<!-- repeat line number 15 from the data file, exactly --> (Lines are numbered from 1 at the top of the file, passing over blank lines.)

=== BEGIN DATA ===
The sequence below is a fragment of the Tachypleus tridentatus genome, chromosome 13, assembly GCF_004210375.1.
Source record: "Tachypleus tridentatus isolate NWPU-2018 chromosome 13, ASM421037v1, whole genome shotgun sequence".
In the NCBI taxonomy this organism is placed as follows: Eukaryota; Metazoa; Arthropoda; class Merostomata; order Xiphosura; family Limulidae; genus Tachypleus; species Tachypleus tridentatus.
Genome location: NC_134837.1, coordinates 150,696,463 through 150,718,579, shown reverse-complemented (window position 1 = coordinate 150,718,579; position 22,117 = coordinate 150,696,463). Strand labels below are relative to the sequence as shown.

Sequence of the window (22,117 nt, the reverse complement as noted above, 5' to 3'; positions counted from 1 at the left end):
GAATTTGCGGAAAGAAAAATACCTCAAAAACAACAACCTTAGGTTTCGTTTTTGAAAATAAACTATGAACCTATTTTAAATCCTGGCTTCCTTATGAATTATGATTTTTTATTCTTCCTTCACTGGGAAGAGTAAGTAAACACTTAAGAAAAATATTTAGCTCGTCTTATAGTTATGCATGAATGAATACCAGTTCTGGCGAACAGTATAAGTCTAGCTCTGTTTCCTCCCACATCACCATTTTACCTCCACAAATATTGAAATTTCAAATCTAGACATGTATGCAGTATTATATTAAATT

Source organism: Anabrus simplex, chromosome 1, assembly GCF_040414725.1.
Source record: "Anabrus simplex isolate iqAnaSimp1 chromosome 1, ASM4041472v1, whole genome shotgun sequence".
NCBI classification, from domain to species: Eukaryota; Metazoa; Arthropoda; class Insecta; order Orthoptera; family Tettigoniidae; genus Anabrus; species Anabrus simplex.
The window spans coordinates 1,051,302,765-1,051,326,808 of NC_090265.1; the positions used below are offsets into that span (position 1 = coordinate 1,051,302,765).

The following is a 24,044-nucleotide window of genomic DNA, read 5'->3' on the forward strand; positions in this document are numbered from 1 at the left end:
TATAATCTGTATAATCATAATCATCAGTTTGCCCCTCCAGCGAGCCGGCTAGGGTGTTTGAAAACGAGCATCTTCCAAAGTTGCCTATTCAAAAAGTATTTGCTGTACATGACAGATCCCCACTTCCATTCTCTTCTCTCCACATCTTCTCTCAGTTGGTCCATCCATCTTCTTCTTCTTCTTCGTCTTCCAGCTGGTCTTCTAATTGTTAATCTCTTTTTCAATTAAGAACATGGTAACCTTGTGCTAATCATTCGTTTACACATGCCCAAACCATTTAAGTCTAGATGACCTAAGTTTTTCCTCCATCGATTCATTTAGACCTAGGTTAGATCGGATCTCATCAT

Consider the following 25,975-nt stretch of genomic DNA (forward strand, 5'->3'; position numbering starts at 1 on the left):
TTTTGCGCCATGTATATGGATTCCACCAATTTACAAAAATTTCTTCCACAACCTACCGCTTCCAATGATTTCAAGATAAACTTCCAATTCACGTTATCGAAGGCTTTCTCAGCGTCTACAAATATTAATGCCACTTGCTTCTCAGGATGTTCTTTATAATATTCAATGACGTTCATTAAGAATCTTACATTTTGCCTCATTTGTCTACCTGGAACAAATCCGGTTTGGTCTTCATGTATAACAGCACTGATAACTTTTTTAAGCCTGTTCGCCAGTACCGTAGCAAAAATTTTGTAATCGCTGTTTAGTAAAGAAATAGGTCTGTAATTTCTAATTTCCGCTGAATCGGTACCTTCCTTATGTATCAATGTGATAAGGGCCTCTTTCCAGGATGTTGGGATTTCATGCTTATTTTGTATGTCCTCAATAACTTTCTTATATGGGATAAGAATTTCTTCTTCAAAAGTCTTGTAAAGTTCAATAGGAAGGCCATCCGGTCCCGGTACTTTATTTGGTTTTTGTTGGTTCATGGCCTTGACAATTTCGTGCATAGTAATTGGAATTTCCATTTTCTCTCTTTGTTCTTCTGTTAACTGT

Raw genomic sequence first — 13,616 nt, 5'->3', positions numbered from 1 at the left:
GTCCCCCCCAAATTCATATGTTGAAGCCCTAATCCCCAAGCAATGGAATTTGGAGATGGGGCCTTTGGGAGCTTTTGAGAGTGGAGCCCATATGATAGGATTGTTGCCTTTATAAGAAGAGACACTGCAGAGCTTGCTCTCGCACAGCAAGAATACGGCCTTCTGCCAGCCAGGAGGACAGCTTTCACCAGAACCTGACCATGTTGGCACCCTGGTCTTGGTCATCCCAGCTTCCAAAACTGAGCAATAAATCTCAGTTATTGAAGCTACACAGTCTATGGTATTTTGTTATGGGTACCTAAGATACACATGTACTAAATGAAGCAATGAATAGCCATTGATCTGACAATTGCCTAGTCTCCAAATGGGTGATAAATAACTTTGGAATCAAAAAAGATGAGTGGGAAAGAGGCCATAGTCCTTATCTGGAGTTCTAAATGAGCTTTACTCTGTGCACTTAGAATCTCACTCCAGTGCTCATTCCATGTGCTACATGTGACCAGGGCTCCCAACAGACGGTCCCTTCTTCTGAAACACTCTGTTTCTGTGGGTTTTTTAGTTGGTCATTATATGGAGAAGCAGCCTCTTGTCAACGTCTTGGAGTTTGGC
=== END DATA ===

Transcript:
Raw genomic sequence first — 13,616 nt, 5'->3', positions numbered from 1 at the left: